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West Africa scores high in disaster risk

Women lamenting their plight as a result of rising water levels in Toru-Orua in Sagbama local government area of Bayelsa state. September 2012. The National Emergency Management Agency, NEMA, estimates 1.3 million Nigerians were displaced by floods this y Emmanuel Gbemudu/IRIN
Researchers at the Madrid-based humanitarian research non-profit DARA have developed a new methodology, the risk reduction index, that they say could help more countries assess and reduce the risk of natural hazards and disasters. But an assessment using the index, carried out in six West African countries, found pervasive risks and limited capacity to reduce vulnerability.

The index assesses the capacities and conditions - such as human resources, laws and social norms - available for disaster risk reduction (DRR), according to DARA. “Basically, the risk reduction index looks at local community perceptions related to underlying risk,” said Belen Paley, advocacy manager at DARA. “It takes into account natural hazards that the area is vulnerable or exposed to, as well other aspects of that community’s infrastructure, socioeconomic development, governance and other factors.”

The index was used to create a risk map for different parts of West Africa. Guinea, Mauritania, Nigeria and Sierra Leone all scored below 4.0, indicating they are unprepared to handle natural hazard risks. Cape Verde, Ghana and Senegal scored between 5 and 5.9, meaning they have made some progress on DRR. Senegal, for instance, has set up a civil protection department to work on DRR and a DRR national platform, but coordination between these groups is poor, particularly at the local level, and funding remains inadequate, says DARA.

No countries in the region scored above 6.0, which would indicate that governments are not sufficiently prioritizing DRR activities.

These scores are backed by statistics. The number of people affected by flooding in West and Central Africa has steadily increased between 2007 and 2012, according to the UN Office for the Coordination of Humanitarian Affairs. In 2012, more than 3 million people in the region were affected by flooding, almost half of them in Nigeria. At the same time, droughts in the Sahel have become chronic, and this year 18 million people are estimated to be at risk of hunger across the region, says OCHA.

Climatological hazards, such as drought and flooding, affected more than 34 million Africans in 2012, and caused more than US$1.3 billion in economic losses, between 2011 and 2012, according to the latest data from UN International Strategy for Disaster Reduction (UNISDR). These are numbers are likely to increase as climate change causes more extreme weather events.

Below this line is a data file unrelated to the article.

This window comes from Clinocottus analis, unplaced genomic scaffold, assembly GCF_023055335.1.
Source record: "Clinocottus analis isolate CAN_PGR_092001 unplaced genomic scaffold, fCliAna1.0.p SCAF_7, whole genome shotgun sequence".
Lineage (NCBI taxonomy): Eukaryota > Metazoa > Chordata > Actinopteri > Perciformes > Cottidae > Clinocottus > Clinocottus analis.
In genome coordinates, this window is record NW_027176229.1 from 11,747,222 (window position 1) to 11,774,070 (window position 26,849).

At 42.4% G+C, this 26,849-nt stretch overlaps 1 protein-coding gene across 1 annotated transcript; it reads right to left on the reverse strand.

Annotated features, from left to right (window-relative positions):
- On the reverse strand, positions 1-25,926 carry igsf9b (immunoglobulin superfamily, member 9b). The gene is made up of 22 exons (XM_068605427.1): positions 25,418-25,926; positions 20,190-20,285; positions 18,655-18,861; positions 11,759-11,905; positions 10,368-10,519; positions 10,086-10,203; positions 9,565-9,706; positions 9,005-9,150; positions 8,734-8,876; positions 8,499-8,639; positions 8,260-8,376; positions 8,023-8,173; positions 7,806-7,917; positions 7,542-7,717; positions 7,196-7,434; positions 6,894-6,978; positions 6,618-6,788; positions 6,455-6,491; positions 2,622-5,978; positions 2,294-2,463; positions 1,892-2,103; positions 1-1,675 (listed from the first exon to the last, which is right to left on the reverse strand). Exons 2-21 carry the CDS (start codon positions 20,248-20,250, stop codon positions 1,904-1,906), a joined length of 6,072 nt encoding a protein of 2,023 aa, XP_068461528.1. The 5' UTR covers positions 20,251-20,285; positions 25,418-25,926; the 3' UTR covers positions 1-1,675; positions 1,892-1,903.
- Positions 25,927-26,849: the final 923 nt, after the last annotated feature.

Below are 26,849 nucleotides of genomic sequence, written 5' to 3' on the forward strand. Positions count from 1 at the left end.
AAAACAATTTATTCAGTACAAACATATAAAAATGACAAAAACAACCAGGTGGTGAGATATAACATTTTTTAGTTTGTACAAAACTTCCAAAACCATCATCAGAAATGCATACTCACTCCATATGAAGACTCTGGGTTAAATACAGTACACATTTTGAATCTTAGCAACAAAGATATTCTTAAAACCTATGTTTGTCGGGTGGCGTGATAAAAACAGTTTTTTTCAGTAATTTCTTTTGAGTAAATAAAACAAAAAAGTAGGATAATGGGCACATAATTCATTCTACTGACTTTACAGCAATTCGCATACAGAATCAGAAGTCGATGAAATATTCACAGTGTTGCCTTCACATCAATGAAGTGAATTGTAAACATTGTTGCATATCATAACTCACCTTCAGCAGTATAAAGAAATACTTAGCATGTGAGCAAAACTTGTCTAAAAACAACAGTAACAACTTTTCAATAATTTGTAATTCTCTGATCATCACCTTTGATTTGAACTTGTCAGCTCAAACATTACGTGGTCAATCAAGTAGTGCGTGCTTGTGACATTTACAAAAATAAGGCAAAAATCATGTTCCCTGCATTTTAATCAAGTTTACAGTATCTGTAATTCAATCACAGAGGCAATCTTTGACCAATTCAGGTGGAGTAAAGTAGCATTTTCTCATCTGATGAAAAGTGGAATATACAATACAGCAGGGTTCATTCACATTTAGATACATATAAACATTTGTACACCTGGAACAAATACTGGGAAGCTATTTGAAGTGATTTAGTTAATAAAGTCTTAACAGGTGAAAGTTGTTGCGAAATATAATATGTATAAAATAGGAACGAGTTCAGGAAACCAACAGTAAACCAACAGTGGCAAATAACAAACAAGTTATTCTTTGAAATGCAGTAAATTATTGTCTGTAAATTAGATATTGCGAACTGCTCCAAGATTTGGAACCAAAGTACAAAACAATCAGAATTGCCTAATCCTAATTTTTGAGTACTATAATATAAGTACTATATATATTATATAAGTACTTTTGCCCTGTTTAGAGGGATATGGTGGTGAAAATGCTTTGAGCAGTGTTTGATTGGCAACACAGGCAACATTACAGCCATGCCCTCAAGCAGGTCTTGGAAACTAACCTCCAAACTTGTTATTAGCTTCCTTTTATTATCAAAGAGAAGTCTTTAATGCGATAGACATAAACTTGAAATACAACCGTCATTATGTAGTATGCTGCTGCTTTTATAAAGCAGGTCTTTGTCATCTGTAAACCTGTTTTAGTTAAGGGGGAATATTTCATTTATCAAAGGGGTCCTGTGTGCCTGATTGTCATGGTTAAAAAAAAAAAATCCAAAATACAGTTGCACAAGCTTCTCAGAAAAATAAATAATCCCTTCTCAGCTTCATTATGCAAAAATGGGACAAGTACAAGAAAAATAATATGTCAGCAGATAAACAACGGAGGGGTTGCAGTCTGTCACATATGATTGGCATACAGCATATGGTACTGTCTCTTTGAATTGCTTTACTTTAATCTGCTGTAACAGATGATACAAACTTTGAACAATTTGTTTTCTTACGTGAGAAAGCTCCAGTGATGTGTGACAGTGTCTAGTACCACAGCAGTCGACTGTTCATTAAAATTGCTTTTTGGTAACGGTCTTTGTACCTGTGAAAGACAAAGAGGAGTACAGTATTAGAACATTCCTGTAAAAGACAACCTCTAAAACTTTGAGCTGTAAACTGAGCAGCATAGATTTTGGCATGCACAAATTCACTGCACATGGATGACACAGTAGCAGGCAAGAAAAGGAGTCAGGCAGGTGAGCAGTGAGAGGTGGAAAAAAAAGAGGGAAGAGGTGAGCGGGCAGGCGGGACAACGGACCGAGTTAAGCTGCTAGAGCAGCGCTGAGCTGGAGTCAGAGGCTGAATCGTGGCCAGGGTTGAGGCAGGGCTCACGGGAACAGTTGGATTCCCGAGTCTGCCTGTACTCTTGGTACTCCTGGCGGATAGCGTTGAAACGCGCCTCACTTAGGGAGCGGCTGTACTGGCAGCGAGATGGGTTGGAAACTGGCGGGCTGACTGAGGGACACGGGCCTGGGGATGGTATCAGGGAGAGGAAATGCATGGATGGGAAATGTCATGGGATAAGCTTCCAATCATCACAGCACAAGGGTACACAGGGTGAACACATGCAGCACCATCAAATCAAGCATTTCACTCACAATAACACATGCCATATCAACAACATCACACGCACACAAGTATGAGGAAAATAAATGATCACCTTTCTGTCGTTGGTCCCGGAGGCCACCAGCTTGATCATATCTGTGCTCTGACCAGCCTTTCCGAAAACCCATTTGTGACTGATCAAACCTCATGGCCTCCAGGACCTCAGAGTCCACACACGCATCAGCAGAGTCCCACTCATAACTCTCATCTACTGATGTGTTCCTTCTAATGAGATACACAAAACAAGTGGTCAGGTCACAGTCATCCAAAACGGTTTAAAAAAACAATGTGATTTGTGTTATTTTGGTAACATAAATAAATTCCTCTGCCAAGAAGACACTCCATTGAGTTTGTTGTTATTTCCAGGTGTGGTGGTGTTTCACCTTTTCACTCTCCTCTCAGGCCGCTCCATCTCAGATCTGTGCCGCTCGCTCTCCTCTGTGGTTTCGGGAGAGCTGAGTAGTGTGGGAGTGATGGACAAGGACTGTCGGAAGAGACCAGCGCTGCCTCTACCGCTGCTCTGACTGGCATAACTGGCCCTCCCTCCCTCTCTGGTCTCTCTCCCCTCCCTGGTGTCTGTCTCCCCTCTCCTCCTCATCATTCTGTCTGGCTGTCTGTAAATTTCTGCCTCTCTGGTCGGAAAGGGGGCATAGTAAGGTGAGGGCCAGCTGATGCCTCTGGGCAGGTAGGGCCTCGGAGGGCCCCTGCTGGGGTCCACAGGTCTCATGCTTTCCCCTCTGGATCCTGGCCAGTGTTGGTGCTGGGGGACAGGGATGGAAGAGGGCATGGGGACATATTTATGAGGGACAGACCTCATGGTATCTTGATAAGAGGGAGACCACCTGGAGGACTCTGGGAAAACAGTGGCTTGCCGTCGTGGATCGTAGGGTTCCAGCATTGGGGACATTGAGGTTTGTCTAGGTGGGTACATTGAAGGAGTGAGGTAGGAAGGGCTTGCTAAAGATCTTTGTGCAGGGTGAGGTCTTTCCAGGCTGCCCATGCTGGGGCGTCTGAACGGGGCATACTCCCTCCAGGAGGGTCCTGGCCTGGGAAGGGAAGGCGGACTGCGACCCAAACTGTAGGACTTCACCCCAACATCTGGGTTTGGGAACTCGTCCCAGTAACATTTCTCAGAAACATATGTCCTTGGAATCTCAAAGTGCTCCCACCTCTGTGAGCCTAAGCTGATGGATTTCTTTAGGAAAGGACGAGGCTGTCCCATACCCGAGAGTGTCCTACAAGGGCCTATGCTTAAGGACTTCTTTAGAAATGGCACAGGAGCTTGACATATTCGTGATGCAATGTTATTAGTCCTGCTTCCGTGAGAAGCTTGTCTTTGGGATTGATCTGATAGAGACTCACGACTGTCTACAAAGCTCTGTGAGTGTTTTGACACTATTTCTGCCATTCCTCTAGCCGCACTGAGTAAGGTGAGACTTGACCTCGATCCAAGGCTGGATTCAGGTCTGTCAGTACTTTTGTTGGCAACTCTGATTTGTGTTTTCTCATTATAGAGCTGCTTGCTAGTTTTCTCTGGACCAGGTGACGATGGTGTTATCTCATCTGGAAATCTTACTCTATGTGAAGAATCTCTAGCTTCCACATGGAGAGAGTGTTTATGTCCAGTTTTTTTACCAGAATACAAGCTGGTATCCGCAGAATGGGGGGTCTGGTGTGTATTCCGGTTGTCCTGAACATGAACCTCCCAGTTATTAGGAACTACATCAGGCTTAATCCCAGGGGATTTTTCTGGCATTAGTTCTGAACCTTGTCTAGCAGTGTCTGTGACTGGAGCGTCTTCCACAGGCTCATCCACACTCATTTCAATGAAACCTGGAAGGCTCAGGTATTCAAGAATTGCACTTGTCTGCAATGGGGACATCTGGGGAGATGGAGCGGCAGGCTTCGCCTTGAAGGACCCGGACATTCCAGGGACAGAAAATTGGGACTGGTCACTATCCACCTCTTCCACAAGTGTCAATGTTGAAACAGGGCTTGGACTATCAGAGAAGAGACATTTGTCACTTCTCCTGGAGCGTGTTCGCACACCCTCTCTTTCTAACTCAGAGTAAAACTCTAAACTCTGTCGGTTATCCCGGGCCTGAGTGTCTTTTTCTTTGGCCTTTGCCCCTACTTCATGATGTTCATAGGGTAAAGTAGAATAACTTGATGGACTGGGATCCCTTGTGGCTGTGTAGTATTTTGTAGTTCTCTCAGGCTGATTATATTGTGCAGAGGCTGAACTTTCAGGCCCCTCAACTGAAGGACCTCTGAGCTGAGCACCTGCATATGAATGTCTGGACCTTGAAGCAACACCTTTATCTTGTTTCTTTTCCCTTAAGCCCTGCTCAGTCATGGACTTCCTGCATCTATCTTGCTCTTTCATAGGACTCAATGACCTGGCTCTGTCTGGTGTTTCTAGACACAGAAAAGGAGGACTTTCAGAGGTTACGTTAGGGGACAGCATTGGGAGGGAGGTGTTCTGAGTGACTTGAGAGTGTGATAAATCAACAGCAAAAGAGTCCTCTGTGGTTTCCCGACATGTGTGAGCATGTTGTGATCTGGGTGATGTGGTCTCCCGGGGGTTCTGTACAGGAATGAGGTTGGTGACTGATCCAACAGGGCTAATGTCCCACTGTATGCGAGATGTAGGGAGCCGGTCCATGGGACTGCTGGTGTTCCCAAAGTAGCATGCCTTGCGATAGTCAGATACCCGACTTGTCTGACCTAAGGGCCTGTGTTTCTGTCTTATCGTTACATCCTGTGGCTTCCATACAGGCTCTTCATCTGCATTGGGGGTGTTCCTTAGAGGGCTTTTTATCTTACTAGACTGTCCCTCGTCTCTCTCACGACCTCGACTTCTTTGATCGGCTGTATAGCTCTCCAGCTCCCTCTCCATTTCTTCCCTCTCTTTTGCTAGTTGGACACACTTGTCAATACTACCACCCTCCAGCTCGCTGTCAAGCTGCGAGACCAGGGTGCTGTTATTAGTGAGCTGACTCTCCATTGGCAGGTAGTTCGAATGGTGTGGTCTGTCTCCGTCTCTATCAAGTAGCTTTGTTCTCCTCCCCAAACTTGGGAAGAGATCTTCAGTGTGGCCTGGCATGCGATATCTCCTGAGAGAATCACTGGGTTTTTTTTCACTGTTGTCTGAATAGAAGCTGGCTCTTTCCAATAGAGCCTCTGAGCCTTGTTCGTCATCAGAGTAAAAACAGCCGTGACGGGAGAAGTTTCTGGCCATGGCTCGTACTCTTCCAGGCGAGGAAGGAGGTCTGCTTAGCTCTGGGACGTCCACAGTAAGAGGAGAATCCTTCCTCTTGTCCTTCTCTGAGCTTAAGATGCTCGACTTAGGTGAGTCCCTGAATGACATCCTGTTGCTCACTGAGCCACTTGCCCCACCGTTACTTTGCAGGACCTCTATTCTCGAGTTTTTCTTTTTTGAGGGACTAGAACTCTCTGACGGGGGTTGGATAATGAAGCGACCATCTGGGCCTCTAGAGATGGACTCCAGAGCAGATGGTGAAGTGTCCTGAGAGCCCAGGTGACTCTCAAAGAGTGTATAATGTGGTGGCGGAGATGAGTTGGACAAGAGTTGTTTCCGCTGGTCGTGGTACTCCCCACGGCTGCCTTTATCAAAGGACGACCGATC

“If people are ready and they are prepared, there is evidence that lives can be saved,” said Sarah Lumsdon, a humanitarian specialist at the NGO Oxfam. “So not only do you use weather systems to warn people, but you build certain structures and places where people can go to for safety.”

But the ability to manage and reduce risk remains low, particularly in developing countries, say DARA and UNISDR. Many African countries have few or no resources available to dedicate to risk management, and in countries where risk interventions are attempted, efforts often remain uncoordinated or misguided.

Plans not implemented

In 2005, 168 countries signed on to the Hyogo Framework for Action (HFA), agreeing to establish action plans to reduce the risk of natural disasters by 2015. While more than half of African countries have established frameworks, very few of them have implemented risk reduction policies and plans, says UNISDR.

“In general, DRR requires a certain level of development on the part of the national government, especially in terms of governance,” said Paley.

Many factors, such as environmental conditions, economic resources and organizational structures, can also affect a country’s ability to carry out effective risk management, she said.

To reduce the risk of natural hazards, experts say countries need to first address underlying risk factors, such as land management and health threats, and then develop more comprehensive risk-reduction strategies. But identifying and effectively addressing these underlying risk factors can be a complicated task for national governments.

The risk reduction index was first introduced in Central America in 2009, during a year-long pilot study. In 2011, DARA launched the risk reduction index in West Africa, partnering with Economic Community of West African States, local governments, donors, NGOs, civil society organizations and UN agencies.